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NVIDIA chips circulate in China despite US export restrictions

Written by Wed 17 Jan 2024

Image Credit: Reuters

Small batches of NVIDIA chips banned by the US from export to China have been purchased by Chinese military bodies, state-run artificial intelligence (AI) research institutions, and universities.

Reuters reported that documents proved dozens of Chinese organisations have bought NVIDIA semiconductors since the US export restrictions were imposed.

NVIDIA or its authorised retailers were not identified among the suppliers, and how these suppliers obtained NVIDIA chips remains unclear. NVIDIA asserted compliance with export control laws and emphasised the same requirement for its users.

“If we learn that a customer has made an unlawful resale to third parties, we will take immediate and appropriate action,” said an NVIDIA Spokesperson.

Buyers of the chips ranged from universities to the Harbin Institute of Technology and the University of Electronic Science and Technology of China. Both these institutions are subject to US export restrictions and have encountered accusations of military involvement or affiliation with military bodies against US national interests.

Reuters discovered over 100 tenders involving state entities acquired A100 chips. Subsequent tenders reveal numerous purchases of the A800 after the October ban.

Tenders last month revealed Tsinghua University acquired two H100 chips, and a Ministry of Industry and Information Technology laboratory obtained one. A military database indicated an unnamed People’s Liberation Army entity in Wuxi, Jiangsu province, sought three A100 chips in October and one H100 chip in January. 

Typically, Chinese military tenders are redacted so identifying winning bids and discovering the purpose of the purchase is difficult. Most of the tenders showed that the chips are being used for AI. However, the quantities of most purchases are too small to build sophisticated AI large language models.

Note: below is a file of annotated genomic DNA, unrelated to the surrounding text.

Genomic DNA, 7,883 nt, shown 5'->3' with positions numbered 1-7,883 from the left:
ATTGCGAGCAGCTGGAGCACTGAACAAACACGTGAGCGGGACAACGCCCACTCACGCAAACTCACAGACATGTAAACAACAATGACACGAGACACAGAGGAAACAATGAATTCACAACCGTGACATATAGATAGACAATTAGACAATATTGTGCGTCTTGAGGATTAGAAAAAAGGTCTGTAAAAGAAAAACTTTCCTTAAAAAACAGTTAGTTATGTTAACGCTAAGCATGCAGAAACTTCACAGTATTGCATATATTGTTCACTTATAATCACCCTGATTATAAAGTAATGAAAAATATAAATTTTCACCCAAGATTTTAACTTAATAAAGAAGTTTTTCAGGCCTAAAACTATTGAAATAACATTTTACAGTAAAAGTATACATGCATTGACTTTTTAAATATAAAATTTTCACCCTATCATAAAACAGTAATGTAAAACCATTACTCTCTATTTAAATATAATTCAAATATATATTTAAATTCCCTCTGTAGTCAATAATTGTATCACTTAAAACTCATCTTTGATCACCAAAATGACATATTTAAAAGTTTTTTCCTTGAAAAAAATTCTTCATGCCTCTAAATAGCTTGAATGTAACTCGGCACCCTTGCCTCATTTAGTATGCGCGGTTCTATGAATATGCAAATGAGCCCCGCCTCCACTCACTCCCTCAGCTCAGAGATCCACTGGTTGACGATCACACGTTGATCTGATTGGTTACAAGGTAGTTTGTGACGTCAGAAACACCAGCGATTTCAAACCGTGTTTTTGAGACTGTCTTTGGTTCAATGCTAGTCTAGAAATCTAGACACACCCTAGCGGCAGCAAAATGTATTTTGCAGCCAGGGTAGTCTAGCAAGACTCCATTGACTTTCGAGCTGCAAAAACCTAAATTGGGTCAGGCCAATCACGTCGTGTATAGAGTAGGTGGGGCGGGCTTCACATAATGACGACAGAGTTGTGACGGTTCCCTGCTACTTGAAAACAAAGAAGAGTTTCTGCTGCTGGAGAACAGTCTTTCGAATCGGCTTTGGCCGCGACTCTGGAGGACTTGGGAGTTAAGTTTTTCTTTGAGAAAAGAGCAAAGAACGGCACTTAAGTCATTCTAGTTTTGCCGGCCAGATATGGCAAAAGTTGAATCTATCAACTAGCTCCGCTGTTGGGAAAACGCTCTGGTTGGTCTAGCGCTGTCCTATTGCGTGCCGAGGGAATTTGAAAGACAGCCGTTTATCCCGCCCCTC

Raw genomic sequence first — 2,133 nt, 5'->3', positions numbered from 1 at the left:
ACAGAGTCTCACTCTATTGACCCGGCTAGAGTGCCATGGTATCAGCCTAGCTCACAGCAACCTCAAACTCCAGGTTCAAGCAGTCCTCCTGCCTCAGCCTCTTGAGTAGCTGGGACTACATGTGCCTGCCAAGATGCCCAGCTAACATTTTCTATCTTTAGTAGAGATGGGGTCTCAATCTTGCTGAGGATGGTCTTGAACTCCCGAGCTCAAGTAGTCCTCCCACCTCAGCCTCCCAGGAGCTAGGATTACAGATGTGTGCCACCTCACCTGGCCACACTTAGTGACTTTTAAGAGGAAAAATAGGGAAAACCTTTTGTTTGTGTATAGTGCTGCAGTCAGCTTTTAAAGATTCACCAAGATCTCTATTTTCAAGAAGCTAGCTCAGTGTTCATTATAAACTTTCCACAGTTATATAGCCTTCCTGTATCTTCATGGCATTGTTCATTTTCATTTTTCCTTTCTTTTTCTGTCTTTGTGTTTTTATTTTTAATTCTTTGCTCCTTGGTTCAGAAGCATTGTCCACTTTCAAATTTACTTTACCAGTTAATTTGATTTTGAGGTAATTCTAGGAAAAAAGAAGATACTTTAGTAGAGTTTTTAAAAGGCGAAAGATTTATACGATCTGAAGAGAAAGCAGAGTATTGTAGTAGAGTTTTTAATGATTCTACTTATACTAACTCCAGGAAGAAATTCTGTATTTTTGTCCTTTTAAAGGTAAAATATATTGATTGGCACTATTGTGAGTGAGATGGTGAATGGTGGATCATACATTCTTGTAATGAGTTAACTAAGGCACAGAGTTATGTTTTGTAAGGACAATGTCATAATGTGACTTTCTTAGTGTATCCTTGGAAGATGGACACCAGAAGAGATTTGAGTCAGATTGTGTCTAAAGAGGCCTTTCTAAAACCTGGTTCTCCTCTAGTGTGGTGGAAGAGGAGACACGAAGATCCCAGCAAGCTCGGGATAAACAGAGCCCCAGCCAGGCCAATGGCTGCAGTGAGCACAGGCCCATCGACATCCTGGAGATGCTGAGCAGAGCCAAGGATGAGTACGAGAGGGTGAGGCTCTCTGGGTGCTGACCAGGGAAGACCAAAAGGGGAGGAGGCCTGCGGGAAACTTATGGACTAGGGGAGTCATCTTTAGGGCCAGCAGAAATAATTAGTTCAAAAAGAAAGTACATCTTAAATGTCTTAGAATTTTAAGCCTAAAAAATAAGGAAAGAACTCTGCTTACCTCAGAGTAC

Last month, the Shandong Artificial Intelligence Institute granted a 290,000 yuan (£31,976) contract to Shandong Chengxiang Electronic Technology for five A100 chips. Many tenders require suppliers to deliver and install products before payment, with universities typically confirming the transaction’s completion. 

Tsinghua University has been issuing tenders and procured around 80 A100 chips after the 2022 ban. In December, Chongqing University sought a brand-new A100 chip in a tender, explicitly specifying it could not be second-hand or disassembled. The delivery was confirmed this month.

The US Chip Export Ban

The new restrictions are aimed at preventing countries like China, Iran, and Russia from acquiring advanced AI chips like those designed by NVIDIA. They prohibit the sale of chips above a threshold of compute performance of connectivity. 

Both NVIDIA’s AI chips, the A800 and H800, are affected by the decision. These chips were customised for the Chinese market to meet previous export rules implemented in 2022. These chips were intentionally engineered to operate slightly below the restriction limit. The NVIDIA A100, H100, and L40S chips are also impacted by the new curbs. 

In November, it was revealed that NVIDIA planned to launch AI chips designed for the Chinese market. According to the chip industry newsletter SemiAnalysis, the NVIDIA chips are called H20 SXM, L20 PCIe, and L2 PCIe.

The chips are based on NVIDIA’s H100 chip and are scheduled for production in Q2 of 2024, primarily fulfilling orders for major customers.

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Written by Wed 17 Jan 2024

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